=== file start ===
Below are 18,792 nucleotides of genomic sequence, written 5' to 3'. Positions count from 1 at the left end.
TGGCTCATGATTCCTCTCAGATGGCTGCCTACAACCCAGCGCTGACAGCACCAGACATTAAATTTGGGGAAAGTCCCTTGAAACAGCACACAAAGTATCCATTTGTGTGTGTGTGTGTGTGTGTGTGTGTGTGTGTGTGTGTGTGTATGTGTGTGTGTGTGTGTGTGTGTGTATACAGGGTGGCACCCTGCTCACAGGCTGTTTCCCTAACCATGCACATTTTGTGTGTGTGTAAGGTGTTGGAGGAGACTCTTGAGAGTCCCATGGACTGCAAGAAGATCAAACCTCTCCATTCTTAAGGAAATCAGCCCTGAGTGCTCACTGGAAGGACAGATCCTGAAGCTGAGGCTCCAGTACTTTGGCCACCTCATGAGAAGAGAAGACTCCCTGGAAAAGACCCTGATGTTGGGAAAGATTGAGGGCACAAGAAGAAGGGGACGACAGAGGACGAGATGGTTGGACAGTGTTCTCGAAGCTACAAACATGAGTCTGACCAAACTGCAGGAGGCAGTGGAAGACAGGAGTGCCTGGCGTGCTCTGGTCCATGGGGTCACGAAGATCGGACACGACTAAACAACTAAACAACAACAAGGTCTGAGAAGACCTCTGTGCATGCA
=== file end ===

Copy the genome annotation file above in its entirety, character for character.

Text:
Below are 18,792 nucleotides of genomic sequence, written 5' to 3'. Positions count from 1 at the left end.
TGGCTCATGATTCCTCTCAGATGGCTGCCTACAACCCAGCGCTGACAGCACCAGACATTAAATTTGGGGAAAGTCCCTTGAAACAGCACACAAAGTATCCATTTGTGTGTGTGTGTGTGTGTGTGTGTGTGTGTGTGTGTGTGTGTATGTGTGTGTGTGTGTGTGTGTGTGTATACAGGGTGGCACCCTGCTCACAGGCTGTTTCCCTAACCATGCACATTTTGTGTGTGTGTAAGGTGTTGGAGGAGACTCTTGAGAGTCCCATGGACTGCAAGAAGATCAAACCTCTCCATTCTTAAGGAAATCAGCCCTGAGTGCTCACTGGAAGGACAGATCCTGAAGCTGAGGCTCCAGTACTTTGGCCACCTCATGAGAAGAGAAGACTCCCTGGAAAAGACCCTGATGTTGGGAAAGATTGAGGGCACAAGAAGAAGGGGACGACAGAGGACGAGATGGTTGGACAGTGTTCTCGAAGCTACAAACATGAGTCTGACCAAACTGCAGGAGGCAGTGGAAGACAGGAGTGCCTGGCGTGCTCTGGTCCATGGGGTCACGAAGATCGGACACGACTAAACAACTAAACAACAACAAGGTCTGAGAAGACCTCTGTGCATGCA